The giant lacewing, long thought to be extinct in eastern North America, was recently confirmed rediscovered years after one was found outside a Walmart in Fayetteville, Arkansas, in 2012, The New York Times reported.
The paper called the Jurassic Era creature “a dragonfly-like predator” and noted it took eight years for the collector to realize what it was. Michael Skvarla, head of the Insect Identification Laboratory at Penn State University, pulled out the specimen during a Zoom class early in the COVID-19 pandemic.
He and the students quickly realized it was not an antlion.
“It didn’t have clubbed antennae like it should,” Skvarla told the Times. “It didn’t have lots of cross-veins in the wing like it should.
“So the immediate question was: What is this thing?”
It marked the first time the insect had been found in Arkansas and the first time it was documented in eastern North America since the 1950s, according to a 2022 study.
Skvarla and co-author J. Ray Fisher “speculated that the insect could have disappeared with growing light pollution, too little fire smoke (which historical records suggest they like) and the introduction of non-native predators to the region,” the Times reported.
Fisher and others, in return trips to the Walmart and a surrounding forest, have not found more giant lacewings, according to the Times.
But the disappearing act is not new. Skvarla said giant lacewings aren’t spotted for years or sometimes decades in their western U.S. habitat. One was identified in Chile in 1924, “65 years after the only other known example of that type was collected,” the Times stated.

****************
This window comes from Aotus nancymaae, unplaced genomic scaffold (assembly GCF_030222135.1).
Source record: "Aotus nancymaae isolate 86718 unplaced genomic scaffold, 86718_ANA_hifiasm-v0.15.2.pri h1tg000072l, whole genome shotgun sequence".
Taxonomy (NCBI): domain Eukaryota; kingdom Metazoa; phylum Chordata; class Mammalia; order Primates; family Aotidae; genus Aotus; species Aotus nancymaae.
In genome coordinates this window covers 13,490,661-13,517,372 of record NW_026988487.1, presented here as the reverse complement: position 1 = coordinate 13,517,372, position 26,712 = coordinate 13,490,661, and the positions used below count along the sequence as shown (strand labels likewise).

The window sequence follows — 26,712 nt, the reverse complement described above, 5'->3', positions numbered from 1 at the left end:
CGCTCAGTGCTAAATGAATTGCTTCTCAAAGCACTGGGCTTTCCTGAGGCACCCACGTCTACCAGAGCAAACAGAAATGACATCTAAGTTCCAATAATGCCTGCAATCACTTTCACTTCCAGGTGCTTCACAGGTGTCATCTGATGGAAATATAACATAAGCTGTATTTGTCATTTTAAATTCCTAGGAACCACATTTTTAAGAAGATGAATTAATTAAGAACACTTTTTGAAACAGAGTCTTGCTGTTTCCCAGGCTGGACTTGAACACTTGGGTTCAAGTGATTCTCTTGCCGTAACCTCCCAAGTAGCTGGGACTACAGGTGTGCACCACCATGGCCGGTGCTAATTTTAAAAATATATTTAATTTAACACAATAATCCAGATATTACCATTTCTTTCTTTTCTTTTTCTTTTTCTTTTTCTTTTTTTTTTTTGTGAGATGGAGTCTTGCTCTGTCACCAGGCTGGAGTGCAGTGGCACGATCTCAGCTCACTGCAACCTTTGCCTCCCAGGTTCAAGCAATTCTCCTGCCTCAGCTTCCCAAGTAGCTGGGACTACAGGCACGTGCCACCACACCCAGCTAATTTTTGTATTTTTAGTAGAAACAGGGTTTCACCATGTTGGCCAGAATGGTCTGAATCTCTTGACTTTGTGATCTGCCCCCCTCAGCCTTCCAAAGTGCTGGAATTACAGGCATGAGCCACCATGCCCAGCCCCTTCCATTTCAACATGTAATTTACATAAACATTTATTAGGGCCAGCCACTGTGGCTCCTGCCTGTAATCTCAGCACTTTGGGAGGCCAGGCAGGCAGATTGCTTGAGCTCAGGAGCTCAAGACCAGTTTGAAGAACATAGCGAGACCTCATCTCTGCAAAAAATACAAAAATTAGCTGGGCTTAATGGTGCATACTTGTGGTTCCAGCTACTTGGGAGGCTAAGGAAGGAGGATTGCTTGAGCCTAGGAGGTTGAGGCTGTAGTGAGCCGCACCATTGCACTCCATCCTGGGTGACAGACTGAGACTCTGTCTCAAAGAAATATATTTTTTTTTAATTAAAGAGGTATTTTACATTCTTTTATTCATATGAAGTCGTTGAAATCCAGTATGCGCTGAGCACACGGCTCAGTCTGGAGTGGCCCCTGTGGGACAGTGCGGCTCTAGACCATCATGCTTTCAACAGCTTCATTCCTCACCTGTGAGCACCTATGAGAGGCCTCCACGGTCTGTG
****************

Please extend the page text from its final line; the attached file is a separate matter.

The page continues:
It’s a familiar story.
In New Zealand, the takahē was thought to be extinct for 50 years before it was rediscovered in 1948. There are now about 500 of the colorful birds.
Another fantastical creature, Attenborough’s long-beaked echidna, was recently observed for the first time in more than 60 years. The fortuitous sighting of the egg-laying, hedgehog-like mammal with the snout of an anteater happened in Indonesia.
In Australia, there is an effort to find more Victorian grassland earless dragons after the lizard was glimpsed for the first time in more than 50 years.
As for the giant lacewing?
“This discovery suggests there may be relictual populations of this large, charismatic insect yet to be discovered,” Skvarla and Fisher wrote.
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